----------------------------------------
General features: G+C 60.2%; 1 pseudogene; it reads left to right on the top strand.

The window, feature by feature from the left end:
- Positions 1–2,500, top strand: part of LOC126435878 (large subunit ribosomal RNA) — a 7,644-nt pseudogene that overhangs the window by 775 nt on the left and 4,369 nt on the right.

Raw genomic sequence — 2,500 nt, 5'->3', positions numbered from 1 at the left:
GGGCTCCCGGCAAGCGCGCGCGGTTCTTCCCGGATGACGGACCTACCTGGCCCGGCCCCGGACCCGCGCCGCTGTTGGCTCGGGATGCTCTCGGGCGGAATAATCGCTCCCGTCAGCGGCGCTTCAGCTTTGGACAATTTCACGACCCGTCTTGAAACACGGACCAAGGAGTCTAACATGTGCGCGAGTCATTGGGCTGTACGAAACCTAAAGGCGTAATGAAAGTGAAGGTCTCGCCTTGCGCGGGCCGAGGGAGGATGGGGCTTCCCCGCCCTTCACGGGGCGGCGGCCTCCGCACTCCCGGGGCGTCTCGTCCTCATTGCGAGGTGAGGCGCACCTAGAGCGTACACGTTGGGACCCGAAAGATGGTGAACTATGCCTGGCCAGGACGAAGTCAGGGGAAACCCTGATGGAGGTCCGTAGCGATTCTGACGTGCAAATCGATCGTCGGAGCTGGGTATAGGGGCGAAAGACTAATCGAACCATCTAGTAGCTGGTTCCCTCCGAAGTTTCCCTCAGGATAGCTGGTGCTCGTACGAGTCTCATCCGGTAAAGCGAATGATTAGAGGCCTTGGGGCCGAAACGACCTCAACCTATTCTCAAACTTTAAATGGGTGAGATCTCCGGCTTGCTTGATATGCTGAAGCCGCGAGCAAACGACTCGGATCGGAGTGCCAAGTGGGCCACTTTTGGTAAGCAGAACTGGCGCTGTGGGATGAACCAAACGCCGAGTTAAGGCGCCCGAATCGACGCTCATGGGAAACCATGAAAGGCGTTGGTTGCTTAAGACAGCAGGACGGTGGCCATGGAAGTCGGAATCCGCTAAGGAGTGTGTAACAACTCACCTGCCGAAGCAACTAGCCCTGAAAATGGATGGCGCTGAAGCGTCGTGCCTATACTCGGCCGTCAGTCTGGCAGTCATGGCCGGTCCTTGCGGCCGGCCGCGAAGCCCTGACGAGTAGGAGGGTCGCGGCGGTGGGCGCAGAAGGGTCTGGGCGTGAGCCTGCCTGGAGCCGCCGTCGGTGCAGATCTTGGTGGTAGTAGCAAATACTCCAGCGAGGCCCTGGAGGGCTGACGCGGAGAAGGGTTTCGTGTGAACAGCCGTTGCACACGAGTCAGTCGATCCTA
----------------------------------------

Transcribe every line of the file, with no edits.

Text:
General features: G+C 60.2%; 1 pseudogene; it reads left to right on the top strand.

The window, feature by feature from the left end:
- Positions 1–2,500, top strand: part of LOC126435878 (large subunit ribosomal RNA) — a 7,644-nt pseudogene that overhangs the window by 775 nt on the left and 4,369 nt on the right.

Raw genomic sequence — 2,500 nt, 5'->3', positions numbered from 1 at the left:
GGGCTCCCGGCAAGCGCGCGCGGTTCTTCCCGGATGACGGACCTACCTGGCCCGGCCCCGGACCCGCGCCGCTGTTGGCTCGGGATGCTCTCGGGCGGAATAATCGCTCCCGTCAGCGGCGCTTCAGCTTTGGACAATTTCACGACCCGTCTTGAAACACGGACCAAGGAGTCTAACATGTGCGCGAGTCATTGGGCTGTACGAAACCTAAAGGCGTAATGAAAGTGAAGGTCTCGCCTTGCGCGGGCCGAGGGAGGATGGGGCTTCCCCGCCCTTCACGGGGCGGCGGCCTCCGCACTCCCGGGGCGTCTCGTCCTCATTGCGAGGTGAGGCGCACCTAGAGCGTACACGTTGGGACCCGAAAGATGGTGAACTATGCCTGGCCAGGACGAAGTCAGGGGAAACCCTGATGGAGGTCCGTAGCGATTCTGACGTGCAAATCGATCGTCGGAGCTGGGTATAGGGGCGAAAGACTAATCGAACCATCTAGTAGCTGGTTCCCTCCGAAGTTTCCCTCAGGATAGCTGGTGCTCGTACGAGTCTCATCCGGTAAAGCGAATGATTAGAGGCCTTGGGGCCGAAACGACCTCAACCTATTCTCAAACTTTAAATGGGTGAGATCTCCGGCTTGCTTGATATGCTGAAGCCGCGAGCAAACGACTCGGATCGGAGTGCCAAGTGGGCCACTTTTGGTAAGCAGAACTGGCGCTGTGGGATGAACCAAACGCCGAGTTAAGGCGCCCGAATCGACGCTCATGGGAAACCATGAAAGGCGTTGGTTGCTTAAGACAGCAGGACGGTGGCCATGGAAGTCGGAATCCGCTAAGGAGTGTGTAACAACTCACCTGCCGAAGCAACTAGCCCTGAAAATGGATGGCGCTGAAGCGTCGTGCCTATACTCGGCCGTCAGTCTGGCAGTCATGGCCGGTCCTTGCGGCCGGCCGCGAAGCCCTGACGAGTAGGAGGGTCGCGGCGGTGGGCGCAGAAGGGTCTGGGCGTGAGCCTGCCTGGAGCCGCCGTCGGTGCAGATCTTGGTGGTAGTAGCAAATACTCCAGCGAGGCCCTGGAGGGCTGACGCGGAGAAGGGTTTCGTGTGAACAGCCGTTGCACACGAGTCAGTCGATCCTA